AFTER FLUDARABINE HAS FAILED, WHAT NEXT?
The majority of patients with chronic lymphocytic leukemia (CLL) who achieve remission following fludarabine treatment are known to suffer a relapse after a median of 20–30 months . CLL often becomes refractory to repeated courses of treatment with the same drug. For patients who become refractory or who demonstrate a primary resistance to fludarabine, the prognosis is generally poor. Resistance to the purine analogues is emerging as a major problem in the management of patients with CLL. In addition to fludarabine or any other purine analogues, many of these patients have also already been exposed to (and may be resistant to) alkylating agents. The most effective salvage regimens are considered to be combinations of purine analogues and cyclophosphamide . The use of alternative nucleoside analogues, such as cladribine or pentostatin, has been studied in the setting of fludarabine-refractory CLL. Response rates with these drugs have been reported to be modest (32%) with accompanying toxicities of grade 3–5 neutropaenia (75%), thrombocytopaenia (68%) and infections (43%) . Alternative therapies are needed for such patients, preferably using agents whose mechanisms of action do not overlap with those of prior chemotherapies. The use of monoclonal antibodies offers such an approach. Alemtuzumab is a humanised monoclonal antibody directed against CD52 that has been approved for the treatment of CLL that is refractory to fludarabine. This article will review the development and role of alemtuzumab for the treatment of relapsed/refractory CLL.
EARLY TRIALS OF CAMPATH-1H IN LYMPHOPROLIFERATIVE DISEASES
Alemtuzumab, also called Campath-1H, was initially investigated in three multi-centre Phase I trials in non-Hodgkin lymphoma (NHL) at doses ranging up to 240 mg per week. Prophylactic pre-medications were not allowed during these trials and infusion related toxicities (rigors, fever, hypotension, rash) were common. Following these early NHL trials, two multi-centre Phase II trials (Protocol 125-K32–005 and 125-K32–009) were conducted in Europe and the USA, respectively. These trials treated a total of 149 patients with a variety of lymphoproliferative diseases.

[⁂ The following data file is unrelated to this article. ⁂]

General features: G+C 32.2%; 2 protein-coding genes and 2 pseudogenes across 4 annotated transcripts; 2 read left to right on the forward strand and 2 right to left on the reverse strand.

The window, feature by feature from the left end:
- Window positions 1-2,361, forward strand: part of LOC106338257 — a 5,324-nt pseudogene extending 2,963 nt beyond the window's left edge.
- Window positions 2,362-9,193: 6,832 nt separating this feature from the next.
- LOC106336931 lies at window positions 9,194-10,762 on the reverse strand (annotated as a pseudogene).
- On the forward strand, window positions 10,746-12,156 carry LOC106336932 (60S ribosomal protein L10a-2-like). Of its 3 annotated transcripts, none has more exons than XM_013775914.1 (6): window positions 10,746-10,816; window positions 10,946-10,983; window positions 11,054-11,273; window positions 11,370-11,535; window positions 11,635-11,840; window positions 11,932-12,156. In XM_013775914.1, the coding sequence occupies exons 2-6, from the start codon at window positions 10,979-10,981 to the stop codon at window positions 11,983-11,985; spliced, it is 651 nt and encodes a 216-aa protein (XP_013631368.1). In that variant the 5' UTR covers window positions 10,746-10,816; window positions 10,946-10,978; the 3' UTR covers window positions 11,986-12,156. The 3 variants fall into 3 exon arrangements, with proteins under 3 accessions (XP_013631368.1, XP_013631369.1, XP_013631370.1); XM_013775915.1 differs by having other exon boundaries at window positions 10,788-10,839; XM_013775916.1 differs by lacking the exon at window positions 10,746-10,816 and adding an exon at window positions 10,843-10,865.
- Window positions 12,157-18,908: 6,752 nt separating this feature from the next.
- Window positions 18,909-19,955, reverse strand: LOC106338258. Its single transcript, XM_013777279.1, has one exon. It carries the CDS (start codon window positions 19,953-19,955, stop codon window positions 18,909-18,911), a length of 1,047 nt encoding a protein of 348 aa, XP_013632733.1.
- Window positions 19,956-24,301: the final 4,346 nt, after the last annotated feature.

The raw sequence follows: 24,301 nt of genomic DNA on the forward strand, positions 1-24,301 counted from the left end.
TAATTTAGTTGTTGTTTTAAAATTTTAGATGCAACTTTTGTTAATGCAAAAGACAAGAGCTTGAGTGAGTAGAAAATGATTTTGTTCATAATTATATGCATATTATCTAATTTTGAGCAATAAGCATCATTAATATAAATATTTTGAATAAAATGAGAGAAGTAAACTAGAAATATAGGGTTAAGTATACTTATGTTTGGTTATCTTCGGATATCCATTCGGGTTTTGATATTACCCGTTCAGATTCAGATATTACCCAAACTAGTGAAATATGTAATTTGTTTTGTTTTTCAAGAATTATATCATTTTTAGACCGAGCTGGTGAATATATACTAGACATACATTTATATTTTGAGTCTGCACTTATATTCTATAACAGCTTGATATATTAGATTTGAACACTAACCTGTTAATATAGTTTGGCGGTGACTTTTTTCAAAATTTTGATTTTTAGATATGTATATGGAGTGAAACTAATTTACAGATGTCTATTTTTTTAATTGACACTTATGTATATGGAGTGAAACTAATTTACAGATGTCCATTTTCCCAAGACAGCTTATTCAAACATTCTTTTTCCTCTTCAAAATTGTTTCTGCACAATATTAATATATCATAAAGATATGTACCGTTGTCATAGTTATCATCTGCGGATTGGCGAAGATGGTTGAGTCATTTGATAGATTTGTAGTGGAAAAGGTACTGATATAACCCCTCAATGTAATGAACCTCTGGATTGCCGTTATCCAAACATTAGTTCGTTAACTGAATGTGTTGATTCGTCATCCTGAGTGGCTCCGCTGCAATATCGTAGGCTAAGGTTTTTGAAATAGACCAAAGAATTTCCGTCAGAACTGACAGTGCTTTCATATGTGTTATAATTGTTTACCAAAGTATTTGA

Osterborg and colleagues  published a report on a subset of 29 of the patients treated on study 125-K32–005, who had CLL and who had relapsed after an initial response to chemotherapy (n = 8) or who were refractory to chemotherapy (n = 21). Of interest is that only 3 of these 29 patients had previously been treated with fludarabine. This was due primarily to the fact that fludarabine was not available in Europe until 1994. All patients were treated with Campath-1H at a dose of 30 mg intravenously over 2 h three times per week (TIW) for a maximum of 12 weeks.
Osterborg and co-workers reported that 3 of 8 patients (38%) with relapsed and 9 of 21 (43%) with refractory disease were able to achieve a response using Campath-1H. It was also shown that CLL cells were rapidly eliminated from blood in ...